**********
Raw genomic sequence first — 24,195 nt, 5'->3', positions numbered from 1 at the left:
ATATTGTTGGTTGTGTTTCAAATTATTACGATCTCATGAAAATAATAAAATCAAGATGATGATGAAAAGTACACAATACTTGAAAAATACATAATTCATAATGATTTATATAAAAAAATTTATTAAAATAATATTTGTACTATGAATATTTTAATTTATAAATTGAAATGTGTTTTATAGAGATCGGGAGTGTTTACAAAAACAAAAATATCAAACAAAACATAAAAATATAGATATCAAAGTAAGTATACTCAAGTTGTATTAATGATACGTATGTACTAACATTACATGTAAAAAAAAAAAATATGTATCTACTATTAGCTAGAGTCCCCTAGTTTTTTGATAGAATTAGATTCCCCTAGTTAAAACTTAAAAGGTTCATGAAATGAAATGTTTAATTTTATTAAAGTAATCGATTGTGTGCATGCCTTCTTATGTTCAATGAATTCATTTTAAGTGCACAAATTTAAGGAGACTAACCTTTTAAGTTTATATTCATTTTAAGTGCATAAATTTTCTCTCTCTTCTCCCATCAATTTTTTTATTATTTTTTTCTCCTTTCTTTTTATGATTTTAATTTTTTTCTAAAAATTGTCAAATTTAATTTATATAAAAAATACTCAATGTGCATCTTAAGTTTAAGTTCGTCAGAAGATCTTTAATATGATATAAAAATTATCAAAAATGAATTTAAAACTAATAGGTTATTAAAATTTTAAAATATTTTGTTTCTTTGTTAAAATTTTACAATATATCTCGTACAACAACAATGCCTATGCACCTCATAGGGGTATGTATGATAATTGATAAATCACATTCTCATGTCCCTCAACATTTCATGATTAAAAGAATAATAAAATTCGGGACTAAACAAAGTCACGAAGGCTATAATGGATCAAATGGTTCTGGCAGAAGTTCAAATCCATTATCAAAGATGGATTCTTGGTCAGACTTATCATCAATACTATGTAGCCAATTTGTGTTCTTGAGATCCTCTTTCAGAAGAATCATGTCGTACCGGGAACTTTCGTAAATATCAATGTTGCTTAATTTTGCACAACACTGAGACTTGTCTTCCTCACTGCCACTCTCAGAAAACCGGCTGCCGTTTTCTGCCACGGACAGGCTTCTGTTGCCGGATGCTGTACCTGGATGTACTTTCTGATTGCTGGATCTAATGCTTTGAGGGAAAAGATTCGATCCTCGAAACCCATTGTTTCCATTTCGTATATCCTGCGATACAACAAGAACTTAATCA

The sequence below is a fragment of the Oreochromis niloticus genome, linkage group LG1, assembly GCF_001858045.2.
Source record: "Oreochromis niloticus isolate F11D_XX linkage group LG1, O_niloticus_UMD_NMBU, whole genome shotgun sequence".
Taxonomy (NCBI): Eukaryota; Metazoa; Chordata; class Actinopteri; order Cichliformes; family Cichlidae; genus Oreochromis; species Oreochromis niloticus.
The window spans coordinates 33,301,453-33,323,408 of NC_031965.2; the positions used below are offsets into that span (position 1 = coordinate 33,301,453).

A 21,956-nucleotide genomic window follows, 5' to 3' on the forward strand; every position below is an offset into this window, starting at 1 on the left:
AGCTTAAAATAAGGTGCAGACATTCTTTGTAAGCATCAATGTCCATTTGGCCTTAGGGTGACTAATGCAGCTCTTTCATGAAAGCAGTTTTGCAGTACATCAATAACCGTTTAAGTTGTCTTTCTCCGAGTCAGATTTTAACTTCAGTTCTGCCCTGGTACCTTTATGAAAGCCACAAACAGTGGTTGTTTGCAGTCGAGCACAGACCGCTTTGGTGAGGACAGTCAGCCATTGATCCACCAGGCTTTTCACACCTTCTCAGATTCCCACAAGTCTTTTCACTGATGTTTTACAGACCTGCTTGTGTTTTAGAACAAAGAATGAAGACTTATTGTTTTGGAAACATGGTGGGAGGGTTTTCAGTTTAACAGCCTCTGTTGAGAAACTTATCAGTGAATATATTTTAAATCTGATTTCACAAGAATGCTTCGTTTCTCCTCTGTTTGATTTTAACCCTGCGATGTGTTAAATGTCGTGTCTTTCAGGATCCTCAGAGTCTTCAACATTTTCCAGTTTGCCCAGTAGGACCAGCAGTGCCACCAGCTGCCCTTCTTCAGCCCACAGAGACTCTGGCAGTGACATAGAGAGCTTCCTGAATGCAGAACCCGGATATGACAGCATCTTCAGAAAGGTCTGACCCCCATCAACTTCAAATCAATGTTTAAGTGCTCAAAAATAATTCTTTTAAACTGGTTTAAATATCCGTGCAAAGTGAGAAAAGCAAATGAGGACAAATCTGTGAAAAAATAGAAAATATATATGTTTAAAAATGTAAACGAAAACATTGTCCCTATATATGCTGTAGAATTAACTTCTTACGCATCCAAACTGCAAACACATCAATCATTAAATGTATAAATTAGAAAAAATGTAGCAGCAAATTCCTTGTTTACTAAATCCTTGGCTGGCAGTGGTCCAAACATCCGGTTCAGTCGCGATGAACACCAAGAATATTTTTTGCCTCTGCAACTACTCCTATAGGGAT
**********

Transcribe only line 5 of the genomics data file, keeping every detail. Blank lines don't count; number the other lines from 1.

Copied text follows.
Taxonomy (NCBI): Eukaryota; Metazoa; Chordata; class Actinopteri; order Cichliformes; family Cichlidae; genus Oreochromis; species Oreochromis niloticus.